HomeFusion AntennaIt was just a matter of time before Verizon positioned LTE to take on wireline broadband services. That time is now, with the launch of HomeFusion, Verizon’s fixed wireless broadband service for the home.

The new service, which will launch later this month in Birmingham, Ala., Dallas and Nashville, Tenn will offer “average data rates of 5 to 12 megabits per second (Mbps) on the downlink and 2 to 5 Mbps on the uplink,” according to a Verizon Wireless press release. Verizon will offer usage-based tiers of $59.99 for 10 GB of data per month, $89.99 for 20 GB of data, and $119.99 for 30 GB of data. All packages will require $200 in fees for equipment, but will offer free installation, for now. It’s definitely not a value based offer. More markets will launch later this year.

“HomeFusion Broadband is just one of the new products and services that is made possible with our 4G LTE network,” said Tami Erwin, vice president and chief marketing officer, Verizon Wireless in a press release. “Customers want to connect more and more devices in their homes to the Internet, and HomeFusion Broadband gives them a simple, fast and effective way to bring the most advanced wireless connection from Verizon into their homes.”

According to an AP report, the HomeFusion LTE antenna is a “…cylindrical antenna, about the size of a 5-gallon bucket…,” which must be attached to the side of the home. Not exactly a discrete antenna.

This move has been expected for some time. There were even rumors that Verizon and DirecTV would offer a bundled version of this, providing DirecTV a much needed broadband service to pair with their video offer. That concept has since cooled, driven in part, I suspect, by the new cozy relationship between Verizon Wireless and the cable industry.

HomeFusion does give Verizon a path to provide broadband in markets where they don’t have a decent wireline broadband offer, particularly in smaller, rural markets. There is a competitive implication here, where Verizon can use HomeFusion to compete with existing DSL providers. The price points aren’t exactly competitive, but we’ll have to wait and see about bundling of HomeFusion with other wireless services to get a complete picture of the competitive implications. If Verizon starts offering an attractive home/mobile LTE bundle, the implications could grow considerably.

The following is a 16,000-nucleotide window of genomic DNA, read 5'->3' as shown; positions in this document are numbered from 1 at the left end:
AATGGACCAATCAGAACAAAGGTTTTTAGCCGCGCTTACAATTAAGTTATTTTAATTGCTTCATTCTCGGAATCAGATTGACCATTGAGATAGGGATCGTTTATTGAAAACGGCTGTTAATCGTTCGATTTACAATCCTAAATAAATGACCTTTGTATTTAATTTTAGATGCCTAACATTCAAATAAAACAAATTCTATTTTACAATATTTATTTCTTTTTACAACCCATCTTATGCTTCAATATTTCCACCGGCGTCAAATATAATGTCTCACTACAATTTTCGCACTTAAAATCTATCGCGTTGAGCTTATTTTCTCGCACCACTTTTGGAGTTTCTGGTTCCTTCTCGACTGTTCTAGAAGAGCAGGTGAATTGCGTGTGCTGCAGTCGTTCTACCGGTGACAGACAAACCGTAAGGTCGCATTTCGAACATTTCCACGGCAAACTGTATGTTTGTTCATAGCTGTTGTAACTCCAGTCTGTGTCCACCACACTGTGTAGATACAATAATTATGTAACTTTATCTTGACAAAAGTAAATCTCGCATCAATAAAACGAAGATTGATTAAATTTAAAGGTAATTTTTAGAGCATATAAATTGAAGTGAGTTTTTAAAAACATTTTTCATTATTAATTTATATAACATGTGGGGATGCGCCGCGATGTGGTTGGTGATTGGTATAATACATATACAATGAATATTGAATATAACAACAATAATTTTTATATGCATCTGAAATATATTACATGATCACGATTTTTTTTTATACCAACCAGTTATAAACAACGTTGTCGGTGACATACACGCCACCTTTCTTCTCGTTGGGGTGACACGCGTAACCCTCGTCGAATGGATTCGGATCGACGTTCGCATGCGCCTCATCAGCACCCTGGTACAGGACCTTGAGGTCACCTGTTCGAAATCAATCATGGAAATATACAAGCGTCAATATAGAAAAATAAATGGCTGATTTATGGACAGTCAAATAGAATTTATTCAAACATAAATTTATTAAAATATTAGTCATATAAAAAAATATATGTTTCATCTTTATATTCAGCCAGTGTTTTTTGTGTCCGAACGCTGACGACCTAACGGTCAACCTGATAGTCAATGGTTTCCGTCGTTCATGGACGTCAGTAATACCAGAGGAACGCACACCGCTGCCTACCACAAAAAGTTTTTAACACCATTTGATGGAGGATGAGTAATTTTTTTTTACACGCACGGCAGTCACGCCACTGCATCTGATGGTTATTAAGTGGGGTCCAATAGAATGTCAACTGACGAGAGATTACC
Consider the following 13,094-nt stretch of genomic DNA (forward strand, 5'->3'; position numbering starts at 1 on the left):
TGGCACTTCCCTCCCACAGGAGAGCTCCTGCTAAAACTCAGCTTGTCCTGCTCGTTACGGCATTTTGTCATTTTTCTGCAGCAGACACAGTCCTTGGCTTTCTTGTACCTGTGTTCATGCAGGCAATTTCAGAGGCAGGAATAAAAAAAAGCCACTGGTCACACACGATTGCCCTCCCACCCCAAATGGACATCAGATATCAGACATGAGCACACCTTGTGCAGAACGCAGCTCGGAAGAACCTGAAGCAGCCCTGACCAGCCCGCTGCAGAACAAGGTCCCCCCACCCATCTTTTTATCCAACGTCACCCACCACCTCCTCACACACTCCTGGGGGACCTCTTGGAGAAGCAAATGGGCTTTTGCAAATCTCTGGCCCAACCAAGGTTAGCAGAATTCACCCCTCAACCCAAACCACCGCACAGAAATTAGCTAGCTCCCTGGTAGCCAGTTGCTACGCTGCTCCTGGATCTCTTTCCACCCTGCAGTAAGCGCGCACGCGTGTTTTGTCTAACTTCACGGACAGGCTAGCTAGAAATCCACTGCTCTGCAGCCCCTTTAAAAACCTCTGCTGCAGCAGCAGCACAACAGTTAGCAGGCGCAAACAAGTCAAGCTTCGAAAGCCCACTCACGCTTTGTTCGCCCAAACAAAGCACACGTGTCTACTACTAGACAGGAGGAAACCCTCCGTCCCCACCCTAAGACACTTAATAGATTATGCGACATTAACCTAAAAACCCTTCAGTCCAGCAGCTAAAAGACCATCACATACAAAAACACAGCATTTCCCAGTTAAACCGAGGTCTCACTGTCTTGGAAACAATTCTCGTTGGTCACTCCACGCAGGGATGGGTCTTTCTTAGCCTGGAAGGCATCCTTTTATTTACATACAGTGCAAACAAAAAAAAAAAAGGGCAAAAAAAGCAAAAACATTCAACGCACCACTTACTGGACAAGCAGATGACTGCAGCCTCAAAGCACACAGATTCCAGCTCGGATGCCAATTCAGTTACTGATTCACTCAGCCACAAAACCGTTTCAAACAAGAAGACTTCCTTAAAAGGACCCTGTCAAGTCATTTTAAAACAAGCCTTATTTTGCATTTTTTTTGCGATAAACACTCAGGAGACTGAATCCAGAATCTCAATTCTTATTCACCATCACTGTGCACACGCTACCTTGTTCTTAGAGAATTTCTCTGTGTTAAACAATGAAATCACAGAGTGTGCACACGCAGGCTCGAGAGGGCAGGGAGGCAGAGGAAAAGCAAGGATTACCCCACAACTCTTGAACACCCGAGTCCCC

It will also be interesting to see if HomeFusion is marketed as a small cell in the home, providing better wireless coverage for their mobile LTE handsets. Verizon says the router associated with HomeFusion can connect up to four wired and 20 wireless devices in the home using Wi-Fi. I could see some real interesting marketing messaging regarding the combination of HomeFusion and mobile LTE services, both delivered over Verizon’s network.

For now, given its price point, HomeFusion looks to be more of an immediate competitor with satellite broadband. ViaSat’s new Exede satellite broadband service offers a 12 Mbps down/3 Mbps up broadband tier with a 7.5 GB monthly cap for $50/month. Although if your market is covered by Verizon LTE and you only offer a 3 Mbps DSL (or your higher tiers are priced at $50+), you may want to take notice.

Fixed wireless for broadband, particularly in rural markets, may be on the rise. Other emerging fixed wireless options for broadband include MVDDS and White Spaces broadband. As the Connect America Fund begins to take shape, I suspect the use of fixed wireless to offer broadband will be more appealing in high cost areas. Indeed, I’m sure Verizon has this in mind, as they look to serve their own underserved markets with broadband more efficiently, and potentially qualify for support funding under the new Connect America Fund for HomeFusion.


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3 thoughts on “Verizon Takes on DSL with HomeFusion

  1. Why just DSL? Seems like rural cable and WISPs need to take note too. Also, if this is a rural play, why are they launching in Dallas and Nashville?

  2. What will be more interesting to see is what they do with this in their former territories that they sold to Frontier and FairPoint.

  3. Let's compare this to what Verizon will actually take market share away form: satellite and WISPs.

    1. A big cylindrical antenna isn't any bigger than a sat dish or some WISP equipment (depending on antenna gain and frequency). Also, you need the big antenna because 700MHz is low frequency. I'm curious about what's inside the "bucket"…my guess is multiple dual-polarity panel antennas to give the bucket 10db of gain over LTE phones. With that kind of gain, you'll be able to get much more reliable connectivity "out in the sticks" than you would with a standard aircard…or maybe even a purpose built wireless ISP on a higher frequency band.
    2. $200 is steep for setting up wireline broadband but not so much for wireless ISPs or satellite. I've seen plenty of WISPs who charge equipment costs to the customer (around $200) to keep cash flow in a good place.
    3. I wouldn't be surprised if Verizon tried to sell this system on top of their LTE In Rural America partner networks. I'm not sure how much the per-GB agreements are with those providers though, so that might not actually pan out. Even if it did, the providers who also have a wireline component might get a bit angry if VZW starts taking DSL customers and turning them into fixed wireless ones.

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